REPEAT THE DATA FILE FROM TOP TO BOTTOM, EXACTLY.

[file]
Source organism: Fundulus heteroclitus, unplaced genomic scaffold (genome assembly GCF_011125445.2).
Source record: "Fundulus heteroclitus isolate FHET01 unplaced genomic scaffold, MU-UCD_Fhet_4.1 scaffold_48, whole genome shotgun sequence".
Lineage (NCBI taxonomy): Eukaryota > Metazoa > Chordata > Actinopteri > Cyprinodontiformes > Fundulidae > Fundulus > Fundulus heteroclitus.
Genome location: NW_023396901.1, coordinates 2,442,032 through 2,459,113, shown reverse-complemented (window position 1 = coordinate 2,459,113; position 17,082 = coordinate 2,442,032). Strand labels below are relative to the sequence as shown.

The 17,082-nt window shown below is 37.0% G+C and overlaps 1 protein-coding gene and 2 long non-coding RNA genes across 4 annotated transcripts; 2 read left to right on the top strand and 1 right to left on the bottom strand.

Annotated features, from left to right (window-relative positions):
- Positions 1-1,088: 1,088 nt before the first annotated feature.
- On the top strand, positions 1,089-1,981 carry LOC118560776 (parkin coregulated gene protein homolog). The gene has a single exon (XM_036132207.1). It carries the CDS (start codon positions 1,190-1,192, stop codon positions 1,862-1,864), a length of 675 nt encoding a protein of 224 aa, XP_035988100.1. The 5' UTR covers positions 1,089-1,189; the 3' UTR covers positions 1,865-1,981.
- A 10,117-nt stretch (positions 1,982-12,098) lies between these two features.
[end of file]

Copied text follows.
Source organism: Fundulus heteroclitus, unplaced genomic scaffold (genome assembly GCF_011125445.2).
Source record: "Fundulus heteroclitus isolate FHET01 unplaced genomic scaffold, MU-UCD_Fhet_4.1 scaffold_48, whole genome shotgun sequence".
Lineage (NCBI taxonomy): Eukaryota > Metazoa > Chordata > Actinopteri > Cyprinodontiformes > Fundulidae > Fundulus > Fundulus heteroclitus.
Genome location: NW_023396901.1, coordinates 2,442,032 through 2,459,113, shown reverse-complemented (window position 1 = coordinate 2,459,113; position 17,082 = coordinate 2,442,032). Strand labels below are relative to the sequence as shown.

The 17,082-nt window shown below is 37.0% G+C and overlaps 1 protein-coding gene and 2 long non-coding RNA genes across 4 annotated transcripts; 2 read left to right on the top strand and 1 right to left on the bottom strand.

Annotated features, from left to right (window-relative positions):
- Positions 1-1,088: 1,088 nt before the first annotated feature.
- On the top strand, positions 1,089-1,981 carry LOC118560776 (parkin coregulated gene protein homolog). The gene has a single exon (XM_036132207.1). It carries the CDS (start codon positions 1,190-1,192, stop codon positions 1,862-1,864), a length of 675 nt encoding a protein of 224 aa, XP_035988100.1. The 5' UTR covers positions 1,089-1,189; the 3' UTR covers positions 1,865-1,981.
- A 10,117-nt stretch (positions 1,982-12,098) lies between these two features.